Methods of Selecting Leaders for Government
Because the Bible speaks so frequently about kings, for many centuries it was assumed that only a monarchy fit the biblical pattern for civil government. People believed in the “divine right of kings,” by which kings were thought to rule by God’s ordination (an idea that some supported from Rom. 13:1–2), and the people were thought to be subject to their almost unlimited power. The common method of succession was hereditary monarchy, in which the king’s oldest son would succeed him on the throne.
But over the course of centuries more careful examination of the Bible has brought a widespread recognition among Christians that the Bible does not endorse hereditary monarchy as the only proper form of government. When read in their overall context, the tragic narratives of the hereditary monarchies that followed after David, beginning with Solomon and then continuing in both the northern kingdom of Israel and the southern kingdom of Judah (see 1–2 Kings), show a progressive turning of these kingdoms away from God and a decline in their circumstances until both Israel and Judah were carried away into exile in disgrace. Though there were a few good kings, most of the kings of Israel and Judah fulfilled Samuel’s dire warnings about the ways in which kings would abuse their powers and eventually enslave the people (1 Sam. 8:10–18). And many of the pagan kings who opposed God’s people were quite uniformly evil. The overall portrait of monarchies in the Bible is not a positive one (except for the future rule of Jesus, who will one day reign over a renewed world as “King of kings and Lord of lords,” Rev. 19:16).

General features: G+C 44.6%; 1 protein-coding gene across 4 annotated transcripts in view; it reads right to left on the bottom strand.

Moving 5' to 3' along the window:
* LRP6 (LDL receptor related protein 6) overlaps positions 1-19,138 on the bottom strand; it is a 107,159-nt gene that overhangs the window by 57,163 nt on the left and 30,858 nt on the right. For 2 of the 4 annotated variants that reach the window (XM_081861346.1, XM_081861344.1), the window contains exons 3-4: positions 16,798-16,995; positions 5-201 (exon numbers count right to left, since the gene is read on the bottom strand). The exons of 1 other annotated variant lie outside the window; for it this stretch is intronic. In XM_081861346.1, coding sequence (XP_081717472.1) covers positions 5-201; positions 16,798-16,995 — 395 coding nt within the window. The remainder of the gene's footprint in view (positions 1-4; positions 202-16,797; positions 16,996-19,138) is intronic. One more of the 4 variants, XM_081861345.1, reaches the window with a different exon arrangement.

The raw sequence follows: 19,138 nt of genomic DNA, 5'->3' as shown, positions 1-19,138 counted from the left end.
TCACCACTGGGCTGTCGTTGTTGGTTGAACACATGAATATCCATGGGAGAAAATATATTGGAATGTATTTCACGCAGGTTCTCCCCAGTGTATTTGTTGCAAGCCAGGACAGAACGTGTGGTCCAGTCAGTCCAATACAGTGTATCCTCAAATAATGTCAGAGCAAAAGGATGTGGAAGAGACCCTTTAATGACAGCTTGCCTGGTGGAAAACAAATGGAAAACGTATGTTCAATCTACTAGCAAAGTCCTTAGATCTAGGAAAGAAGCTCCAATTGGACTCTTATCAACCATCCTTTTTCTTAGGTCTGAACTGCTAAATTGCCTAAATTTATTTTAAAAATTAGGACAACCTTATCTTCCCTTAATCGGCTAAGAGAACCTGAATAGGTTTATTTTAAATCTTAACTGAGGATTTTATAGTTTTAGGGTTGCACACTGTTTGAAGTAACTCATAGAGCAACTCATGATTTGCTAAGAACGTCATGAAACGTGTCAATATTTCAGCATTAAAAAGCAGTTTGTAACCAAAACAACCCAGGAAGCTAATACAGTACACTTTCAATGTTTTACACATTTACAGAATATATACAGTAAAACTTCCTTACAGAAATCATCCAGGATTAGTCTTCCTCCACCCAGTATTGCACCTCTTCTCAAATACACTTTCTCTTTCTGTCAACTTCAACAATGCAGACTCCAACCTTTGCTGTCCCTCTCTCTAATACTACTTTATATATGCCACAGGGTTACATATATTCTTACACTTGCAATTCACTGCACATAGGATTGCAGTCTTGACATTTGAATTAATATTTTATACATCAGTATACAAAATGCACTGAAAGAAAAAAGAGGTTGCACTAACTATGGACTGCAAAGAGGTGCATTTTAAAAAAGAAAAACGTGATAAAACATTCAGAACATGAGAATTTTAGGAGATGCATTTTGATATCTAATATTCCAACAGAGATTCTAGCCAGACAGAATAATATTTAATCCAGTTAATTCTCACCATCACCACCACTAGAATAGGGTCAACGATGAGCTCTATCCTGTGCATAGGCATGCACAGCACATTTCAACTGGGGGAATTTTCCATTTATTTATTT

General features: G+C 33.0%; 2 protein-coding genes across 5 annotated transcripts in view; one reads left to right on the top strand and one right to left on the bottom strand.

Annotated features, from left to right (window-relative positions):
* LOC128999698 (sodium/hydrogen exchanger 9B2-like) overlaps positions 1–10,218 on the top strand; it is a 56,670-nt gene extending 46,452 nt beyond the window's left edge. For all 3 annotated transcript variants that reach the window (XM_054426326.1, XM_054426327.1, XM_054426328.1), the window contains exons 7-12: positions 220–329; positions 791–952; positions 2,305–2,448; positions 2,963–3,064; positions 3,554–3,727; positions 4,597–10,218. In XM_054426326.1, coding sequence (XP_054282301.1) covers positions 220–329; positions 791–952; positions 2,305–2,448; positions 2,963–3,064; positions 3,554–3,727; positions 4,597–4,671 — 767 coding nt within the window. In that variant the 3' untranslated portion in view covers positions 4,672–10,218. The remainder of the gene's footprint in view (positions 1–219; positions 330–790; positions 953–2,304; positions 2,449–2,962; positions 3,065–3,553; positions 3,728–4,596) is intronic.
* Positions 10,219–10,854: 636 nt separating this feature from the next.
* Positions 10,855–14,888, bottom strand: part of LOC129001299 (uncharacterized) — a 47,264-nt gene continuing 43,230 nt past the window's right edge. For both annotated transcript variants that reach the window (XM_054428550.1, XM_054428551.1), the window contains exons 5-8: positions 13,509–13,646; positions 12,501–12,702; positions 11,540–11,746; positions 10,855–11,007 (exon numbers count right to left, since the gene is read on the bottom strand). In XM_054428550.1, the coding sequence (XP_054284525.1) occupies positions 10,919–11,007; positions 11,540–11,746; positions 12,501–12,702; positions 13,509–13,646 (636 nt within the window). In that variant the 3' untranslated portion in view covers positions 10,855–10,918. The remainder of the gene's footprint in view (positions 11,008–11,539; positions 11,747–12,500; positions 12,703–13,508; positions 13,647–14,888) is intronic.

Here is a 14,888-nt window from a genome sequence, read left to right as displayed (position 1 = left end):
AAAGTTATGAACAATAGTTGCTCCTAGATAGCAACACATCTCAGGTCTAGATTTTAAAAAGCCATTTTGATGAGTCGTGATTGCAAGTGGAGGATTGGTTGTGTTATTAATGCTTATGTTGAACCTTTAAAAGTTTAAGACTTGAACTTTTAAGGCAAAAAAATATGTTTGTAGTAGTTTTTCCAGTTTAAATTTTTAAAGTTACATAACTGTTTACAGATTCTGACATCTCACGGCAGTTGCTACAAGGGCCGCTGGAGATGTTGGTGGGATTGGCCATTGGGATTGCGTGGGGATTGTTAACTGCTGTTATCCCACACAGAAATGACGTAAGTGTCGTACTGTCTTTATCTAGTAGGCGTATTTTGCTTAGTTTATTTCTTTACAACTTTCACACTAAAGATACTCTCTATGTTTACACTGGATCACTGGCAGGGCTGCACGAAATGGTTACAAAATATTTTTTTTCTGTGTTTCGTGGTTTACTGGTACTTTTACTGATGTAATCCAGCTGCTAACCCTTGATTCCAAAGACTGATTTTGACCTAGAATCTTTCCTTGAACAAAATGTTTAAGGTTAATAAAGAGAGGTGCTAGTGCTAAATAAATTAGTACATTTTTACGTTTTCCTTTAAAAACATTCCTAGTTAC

But what is the alternative to a hereditary monarchy? Several strands of biblical teaching combine to show the benefits of some sort of system by which (1) government gains legitimacy by the consent of the governed, (2) rulers are selected by the consent of those who are governed, and are accountable to them, and (3) the power of government is divided among several persons and groups in order to provide a check against the tendency of all sinful human beings to abuse power, especially great power. The arguments in favor of such a form of government are these:
- All human beings share equally the status of being made “in the image of God” (see notes on Gen. 1:26; 1:27). This is a powerful concept that leads to the conclusion that no family should think it has by heredity a “right” to rule over other families and people, or to govern others without their consent.